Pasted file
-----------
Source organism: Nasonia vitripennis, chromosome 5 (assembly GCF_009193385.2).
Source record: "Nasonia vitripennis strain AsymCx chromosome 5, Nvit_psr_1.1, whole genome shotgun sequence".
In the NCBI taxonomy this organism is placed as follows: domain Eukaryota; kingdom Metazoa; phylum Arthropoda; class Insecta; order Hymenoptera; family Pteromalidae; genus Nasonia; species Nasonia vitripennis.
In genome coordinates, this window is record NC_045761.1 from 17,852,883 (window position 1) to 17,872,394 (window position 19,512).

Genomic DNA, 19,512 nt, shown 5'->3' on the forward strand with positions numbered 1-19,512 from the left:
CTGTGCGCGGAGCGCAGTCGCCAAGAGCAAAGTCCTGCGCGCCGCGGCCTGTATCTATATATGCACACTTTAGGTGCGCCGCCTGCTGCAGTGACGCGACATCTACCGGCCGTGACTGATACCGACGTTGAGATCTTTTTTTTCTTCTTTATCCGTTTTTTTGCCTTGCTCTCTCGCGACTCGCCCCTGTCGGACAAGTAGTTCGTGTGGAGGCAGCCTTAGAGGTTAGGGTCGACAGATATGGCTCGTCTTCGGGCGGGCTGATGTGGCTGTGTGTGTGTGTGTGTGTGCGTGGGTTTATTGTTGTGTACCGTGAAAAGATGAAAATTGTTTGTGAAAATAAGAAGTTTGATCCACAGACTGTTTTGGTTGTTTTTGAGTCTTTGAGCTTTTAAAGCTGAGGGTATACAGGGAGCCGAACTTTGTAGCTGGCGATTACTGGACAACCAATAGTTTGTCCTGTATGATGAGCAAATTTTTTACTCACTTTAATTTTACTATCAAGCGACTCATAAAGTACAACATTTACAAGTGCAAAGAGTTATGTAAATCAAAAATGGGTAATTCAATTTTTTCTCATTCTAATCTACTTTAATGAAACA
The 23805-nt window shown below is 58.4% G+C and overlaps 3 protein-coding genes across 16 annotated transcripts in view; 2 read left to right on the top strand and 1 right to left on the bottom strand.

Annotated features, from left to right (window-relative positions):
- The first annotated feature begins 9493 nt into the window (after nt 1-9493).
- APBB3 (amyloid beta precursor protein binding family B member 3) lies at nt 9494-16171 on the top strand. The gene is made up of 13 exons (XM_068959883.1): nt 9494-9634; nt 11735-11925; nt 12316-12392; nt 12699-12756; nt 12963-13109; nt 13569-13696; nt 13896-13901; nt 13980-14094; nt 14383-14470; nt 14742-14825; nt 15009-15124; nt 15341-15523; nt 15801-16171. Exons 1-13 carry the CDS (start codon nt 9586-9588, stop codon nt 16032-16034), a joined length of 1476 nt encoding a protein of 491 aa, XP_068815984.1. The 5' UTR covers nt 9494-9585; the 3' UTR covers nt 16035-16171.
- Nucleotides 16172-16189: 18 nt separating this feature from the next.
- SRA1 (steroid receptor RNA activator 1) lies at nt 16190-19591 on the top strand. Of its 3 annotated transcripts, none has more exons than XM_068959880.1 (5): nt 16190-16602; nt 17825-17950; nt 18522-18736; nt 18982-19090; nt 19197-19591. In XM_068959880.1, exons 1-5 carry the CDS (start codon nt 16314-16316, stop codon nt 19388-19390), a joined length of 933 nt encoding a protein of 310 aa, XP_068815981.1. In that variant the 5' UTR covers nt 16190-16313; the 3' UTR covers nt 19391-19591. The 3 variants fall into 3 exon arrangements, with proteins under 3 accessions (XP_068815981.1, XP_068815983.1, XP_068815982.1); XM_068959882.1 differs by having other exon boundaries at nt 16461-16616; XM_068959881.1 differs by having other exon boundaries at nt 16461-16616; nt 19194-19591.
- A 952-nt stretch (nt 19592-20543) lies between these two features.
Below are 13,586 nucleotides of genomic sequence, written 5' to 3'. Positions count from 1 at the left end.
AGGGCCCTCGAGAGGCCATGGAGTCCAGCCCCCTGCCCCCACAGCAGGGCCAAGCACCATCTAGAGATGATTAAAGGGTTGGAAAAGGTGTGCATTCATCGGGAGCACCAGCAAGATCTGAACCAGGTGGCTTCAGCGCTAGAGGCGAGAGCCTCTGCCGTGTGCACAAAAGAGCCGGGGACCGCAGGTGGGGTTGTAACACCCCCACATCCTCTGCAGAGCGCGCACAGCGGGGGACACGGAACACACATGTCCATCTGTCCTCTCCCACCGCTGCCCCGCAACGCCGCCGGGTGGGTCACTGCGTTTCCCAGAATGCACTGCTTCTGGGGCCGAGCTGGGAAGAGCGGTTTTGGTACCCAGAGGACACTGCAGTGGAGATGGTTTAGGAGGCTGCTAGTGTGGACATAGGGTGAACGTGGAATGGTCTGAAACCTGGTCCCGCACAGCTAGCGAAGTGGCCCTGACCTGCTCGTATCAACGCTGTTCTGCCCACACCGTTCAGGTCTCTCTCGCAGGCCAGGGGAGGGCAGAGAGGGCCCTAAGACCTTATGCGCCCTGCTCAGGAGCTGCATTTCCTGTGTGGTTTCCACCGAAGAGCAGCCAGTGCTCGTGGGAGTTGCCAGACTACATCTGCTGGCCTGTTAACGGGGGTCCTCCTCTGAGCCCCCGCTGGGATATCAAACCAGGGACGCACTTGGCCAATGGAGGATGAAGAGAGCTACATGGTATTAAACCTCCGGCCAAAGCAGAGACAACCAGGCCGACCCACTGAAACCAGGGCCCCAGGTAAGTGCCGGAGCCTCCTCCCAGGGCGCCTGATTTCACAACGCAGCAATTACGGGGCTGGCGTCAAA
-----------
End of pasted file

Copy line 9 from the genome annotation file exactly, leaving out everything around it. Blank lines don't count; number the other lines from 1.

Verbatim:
- The first annotated feature begins 9493 nt into the window (after nt 1-9493).